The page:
Peter Berg, Christopher Moseley, Jan O. Haerter

Nature Geoscience

Published date February 17, 2013

Strong increase in convective precipitation in response to higher temperatures

  • Highlights that precipitation changes can affect society more directly than variations in most other meteorological observables but is difficult to characterize because of fluctuations on nearly all temporal and spatial scales
  • States that the intensity of extreme precipitation rises markedly at higher temperature, faster than the rate of increase in the atmosphere’s water-holding capacity, termed the Clausius–Clapeyron rate
  • Summarizes state of the science which holds that the invigoration of convective precipitation (such as thunderstorms) has been favoured over a rise in stratiform precipitation (such as large-scale frontal precipitation) as a cause for this increase, but the relative contributions of these two types of precipitation have been difficult to disentangle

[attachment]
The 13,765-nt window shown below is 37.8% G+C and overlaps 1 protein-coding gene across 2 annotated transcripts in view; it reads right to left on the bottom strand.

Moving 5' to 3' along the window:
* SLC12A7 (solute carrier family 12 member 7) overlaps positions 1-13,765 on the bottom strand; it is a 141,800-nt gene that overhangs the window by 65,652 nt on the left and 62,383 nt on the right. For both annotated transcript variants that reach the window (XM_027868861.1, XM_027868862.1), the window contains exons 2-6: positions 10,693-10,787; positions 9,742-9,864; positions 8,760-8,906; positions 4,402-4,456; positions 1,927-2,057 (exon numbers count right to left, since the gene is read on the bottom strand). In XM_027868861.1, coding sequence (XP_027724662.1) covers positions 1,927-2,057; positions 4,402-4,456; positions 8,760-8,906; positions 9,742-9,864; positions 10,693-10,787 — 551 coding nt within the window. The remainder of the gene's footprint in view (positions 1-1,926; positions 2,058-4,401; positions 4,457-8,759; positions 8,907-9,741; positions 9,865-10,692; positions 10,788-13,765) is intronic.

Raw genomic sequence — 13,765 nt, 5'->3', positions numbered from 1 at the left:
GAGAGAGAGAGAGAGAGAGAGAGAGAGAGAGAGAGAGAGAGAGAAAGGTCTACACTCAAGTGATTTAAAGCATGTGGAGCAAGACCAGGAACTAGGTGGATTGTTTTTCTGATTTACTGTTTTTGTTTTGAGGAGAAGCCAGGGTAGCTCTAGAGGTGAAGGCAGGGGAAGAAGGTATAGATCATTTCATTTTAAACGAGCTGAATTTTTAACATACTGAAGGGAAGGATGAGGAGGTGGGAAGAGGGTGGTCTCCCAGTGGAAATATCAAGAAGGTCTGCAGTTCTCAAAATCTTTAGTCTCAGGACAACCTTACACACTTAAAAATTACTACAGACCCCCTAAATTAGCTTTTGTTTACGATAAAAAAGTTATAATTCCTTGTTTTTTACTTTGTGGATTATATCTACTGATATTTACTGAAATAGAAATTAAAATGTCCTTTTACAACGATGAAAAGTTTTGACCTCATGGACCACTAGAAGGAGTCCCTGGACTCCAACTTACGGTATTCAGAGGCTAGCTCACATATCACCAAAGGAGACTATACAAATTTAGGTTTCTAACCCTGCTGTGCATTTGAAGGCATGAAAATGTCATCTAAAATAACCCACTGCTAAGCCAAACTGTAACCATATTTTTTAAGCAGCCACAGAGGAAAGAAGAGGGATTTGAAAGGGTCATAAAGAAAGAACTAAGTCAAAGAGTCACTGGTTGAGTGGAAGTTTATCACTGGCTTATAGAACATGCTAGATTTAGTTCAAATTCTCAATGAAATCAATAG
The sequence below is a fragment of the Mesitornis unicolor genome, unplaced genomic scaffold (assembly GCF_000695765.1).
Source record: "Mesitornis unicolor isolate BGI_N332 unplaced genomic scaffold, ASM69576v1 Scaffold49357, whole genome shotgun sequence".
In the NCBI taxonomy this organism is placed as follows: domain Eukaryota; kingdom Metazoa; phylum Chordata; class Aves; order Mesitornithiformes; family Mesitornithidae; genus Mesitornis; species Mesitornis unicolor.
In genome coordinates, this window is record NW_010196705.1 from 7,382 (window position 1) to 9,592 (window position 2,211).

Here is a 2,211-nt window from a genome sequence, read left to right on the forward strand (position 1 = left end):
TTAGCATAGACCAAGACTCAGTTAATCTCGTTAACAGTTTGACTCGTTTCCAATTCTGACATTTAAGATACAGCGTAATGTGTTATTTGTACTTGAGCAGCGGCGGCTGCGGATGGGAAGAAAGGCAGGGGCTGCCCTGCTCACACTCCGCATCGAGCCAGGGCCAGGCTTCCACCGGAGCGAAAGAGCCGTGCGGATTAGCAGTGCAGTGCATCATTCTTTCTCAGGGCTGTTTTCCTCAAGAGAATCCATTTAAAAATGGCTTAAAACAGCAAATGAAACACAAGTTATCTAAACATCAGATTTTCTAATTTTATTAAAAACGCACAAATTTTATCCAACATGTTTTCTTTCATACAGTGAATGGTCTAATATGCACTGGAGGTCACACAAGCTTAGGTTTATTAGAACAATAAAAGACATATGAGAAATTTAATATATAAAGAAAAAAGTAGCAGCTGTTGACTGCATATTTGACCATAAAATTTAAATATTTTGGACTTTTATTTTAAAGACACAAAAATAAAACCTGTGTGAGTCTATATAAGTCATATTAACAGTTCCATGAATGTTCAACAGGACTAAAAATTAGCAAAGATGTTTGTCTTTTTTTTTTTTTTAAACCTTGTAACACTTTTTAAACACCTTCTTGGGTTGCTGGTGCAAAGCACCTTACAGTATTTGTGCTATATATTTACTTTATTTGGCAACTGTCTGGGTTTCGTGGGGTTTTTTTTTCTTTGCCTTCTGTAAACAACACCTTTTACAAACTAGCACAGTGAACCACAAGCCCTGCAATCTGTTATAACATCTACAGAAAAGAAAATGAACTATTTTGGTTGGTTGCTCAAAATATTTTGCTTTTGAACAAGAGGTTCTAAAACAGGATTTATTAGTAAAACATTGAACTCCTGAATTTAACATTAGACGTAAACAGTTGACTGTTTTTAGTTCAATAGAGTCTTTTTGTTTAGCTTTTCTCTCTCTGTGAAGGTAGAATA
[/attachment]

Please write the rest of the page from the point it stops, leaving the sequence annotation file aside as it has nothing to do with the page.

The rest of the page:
• Combines large data sets from radar measurements and rain gauges over Germany with corresponding synoptic observations and temperature records, and separate convective and stratiform precipitation events by cloud observations
  • Finds that for stratiform precipitation, extremes increase with temperature at approximately the Clausius–Clapeyron rate, without characteristic scales
  • Finds in contrast that convective precipitation exhibits characteristic spatial and temporal scales, and its intensity in response to warming exceeds the Clausius–Clapeyron rate
  • Concludes that convective precipitation responds much more sensitively to temperature increases than stratiform precipitation, and increasingly dominates events of extreme precipitation